We tested the idea with the Doteveryone team

Story Postcards

Making this we realised that the challenge of helping people lies in enabling them to use stuff that already exists, either through improving access or training. One of the findings from this piece of work was the realisation that 70% of care homes don’t have wifi, so Doteveryone could recommend improving wifi access so that the residents can have access to existing tools.

Dan The outcome wasn’t, “we should build this thing and give it to people”, it was, “more places should have internet access, and there should be training available so that people can learn how to use iPads and smartphones and WhatsApp”.

Nat Yes, and it enabled us to talk to people and have something we could show them to make the ideas more tangible. It was an object to think with, not an end in and of itself.

Low fidelity mockups of the Collaborative Health Information System were used to get feedback on ideas and functionality from stakeholders

Low fidelity mockups of the Collaborative Health Information System were used to get feedback on ideas and functionality from stakeholders

Dan That was only one of the many strands we poked at. What did we do after that?

Nat In the early discovery stage, Doteveryone identified a big challenge people with multiple conditions face, which is having their health record available to them and to the people who need it. Some of the barriers to this are cultural, some technological, and some regulatory.

We looked at the ways this information could be shared between the people that need to know it. We called it the Collaborative Health Information System, implying that it’s a work in progress that multiple parties contribute to, including the patient.

Dan Before we started on this strand, Sarah Gold from Projects by IF had already began making quick HTML prototypes of what the patient view of their record could look like.

Nat Looking at what Sarah was doing, I realised there was a pain point that I could fix: each screen required setting up interactivity separately. It occurred to me that I could make a kit that made prototyping in the browser much quicker and easier to use for people who already know a bit of HTML. Doteveryone open sourced it, so it could help others make prototypes really quickly.

Dan With the rest of the team we started creating more bits of this interface into the collaborative health system. We were trying to work out what it would look like to different types of users. For example a medical practitioner might need to see different kinds of information to what the patient, or a family member who was granted access would need to see.

Nat It was a really interesting way to start conversations. Right now as a patient you cannot add anything to your record. There are notes that can be added about certain kinds of preferences, but they are essentially hidden from you. Because of the process for requesting data that is in place, you cannot usually see your data or get notified of stuff faster than by receiving a letter.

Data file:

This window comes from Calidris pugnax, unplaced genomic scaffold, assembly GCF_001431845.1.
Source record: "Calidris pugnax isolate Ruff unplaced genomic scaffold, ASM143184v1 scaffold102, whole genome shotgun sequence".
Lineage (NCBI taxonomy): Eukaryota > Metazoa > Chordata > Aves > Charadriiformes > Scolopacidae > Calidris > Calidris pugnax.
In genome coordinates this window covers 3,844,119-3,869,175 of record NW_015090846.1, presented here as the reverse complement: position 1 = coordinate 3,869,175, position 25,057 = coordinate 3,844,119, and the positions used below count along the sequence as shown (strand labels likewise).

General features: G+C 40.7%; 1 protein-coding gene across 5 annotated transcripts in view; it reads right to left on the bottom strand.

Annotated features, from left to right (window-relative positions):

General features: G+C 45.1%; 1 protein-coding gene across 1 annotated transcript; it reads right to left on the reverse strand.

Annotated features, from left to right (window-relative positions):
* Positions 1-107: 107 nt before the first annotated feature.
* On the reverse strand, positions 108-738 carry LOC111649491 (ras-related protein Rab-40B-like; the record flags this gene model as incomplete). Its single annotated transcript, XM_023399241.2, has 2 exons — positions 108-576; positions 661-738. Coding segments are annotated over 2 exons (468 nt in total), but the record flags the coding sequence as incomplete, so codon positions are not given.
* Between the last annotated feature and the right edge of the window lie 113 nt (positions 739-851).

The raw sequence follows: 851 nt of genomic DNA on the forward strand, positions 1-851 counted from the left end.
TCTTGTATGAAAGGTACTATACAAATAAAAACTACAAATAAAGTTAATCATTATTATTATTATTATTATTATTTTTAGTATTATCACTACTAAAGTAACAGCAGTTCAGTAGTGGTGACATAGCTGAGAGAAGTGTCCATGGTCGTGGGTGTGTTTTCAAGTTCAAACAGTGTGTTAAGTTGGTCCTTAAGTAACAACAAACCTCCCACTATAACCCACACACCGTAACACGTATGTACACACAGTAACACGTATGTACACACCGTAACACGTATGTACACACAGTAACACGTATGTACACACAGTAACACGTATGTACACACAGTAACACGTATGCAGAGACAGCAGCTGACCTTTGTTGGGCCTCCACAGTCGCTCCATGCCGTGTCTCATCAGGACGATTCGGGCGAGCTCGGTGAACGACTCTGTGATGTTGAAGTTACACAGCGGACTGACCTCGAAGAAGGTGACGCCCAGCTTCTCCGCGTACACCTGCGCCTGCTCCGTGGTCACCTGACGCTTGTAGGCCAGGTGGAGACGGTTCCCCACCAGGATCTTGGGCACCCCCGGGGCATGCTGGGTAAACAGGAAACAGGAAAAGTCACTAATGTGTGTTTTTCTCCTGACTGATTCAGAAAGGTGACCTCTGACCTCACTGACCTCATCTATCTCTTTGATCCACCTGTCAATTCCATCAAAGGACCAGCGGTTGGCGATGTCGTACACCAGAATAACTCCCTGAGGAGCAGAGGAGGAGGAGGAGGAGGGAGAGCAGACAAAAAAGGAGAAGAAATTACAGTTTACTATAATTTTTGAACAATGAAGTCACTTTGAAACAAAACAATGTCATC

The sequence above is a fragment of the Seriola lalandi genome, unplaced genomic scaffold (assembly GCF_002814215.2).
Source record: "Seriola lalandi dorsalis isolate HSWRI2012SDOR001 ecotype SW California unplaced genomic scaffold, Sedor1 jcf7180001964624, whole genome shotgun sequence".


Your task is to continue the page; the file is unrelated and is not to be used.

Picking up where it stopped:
Dan In the end, it’s this thing you can use, and touch, and interact with it directly. The data isn’t your real data, but you can get a feel for what it would be like to have access to these things, and to be slightly more in control as a patient.

One of the high-fidelity prototypes, showing the patient view of their summary screen, where they are invited to review, add and edit information that’s important to them

We also experimented with different ways this system could manifest. We had a one-day voice workshop as a way of pushing us to think about voice interfaces that you could use to access this. You made a smart fridge interface, which you put on a smart fridge in John Lewis. We also looked at print versions of the different interfaces, because you might just want to have a list of your upcoming appointments on a bit of paper.

Nat Again, we’re not proposing a finished product, we’re trying to build different things to illustrate what kinds of things could be possible if the infrastructure could be improved to make all that data accessible.

One of the high-fidelity prototypes, showing the patient summary screen designed for nursing staff

Dan The final thing we did was put together a website.

Nat It’s interesting that a lot of findings in the sector are often shared by sending PDF documents. Doteveryone wanted to make sure anyone can access their work and learn from it. Opening up the work to a wider audience in great detail, rather just as a summary is extremely valuable I think.

Tons of organisations do really good thinking, but when it’s locked away the benefits are a little bit limited. It can be a bit quicker to bring someone on board by showing them something that represents a certain idea.

Dan Like a prop.

Nat Like a prop that lets you have certain kinds of conversations. Our work was about creating vignettes that would inspire people to think about the things Doteveryone is thinking about. To show people who have the power at the policy level what could be possible if the infrastructure is improved, and give people a reference point in this imagined future.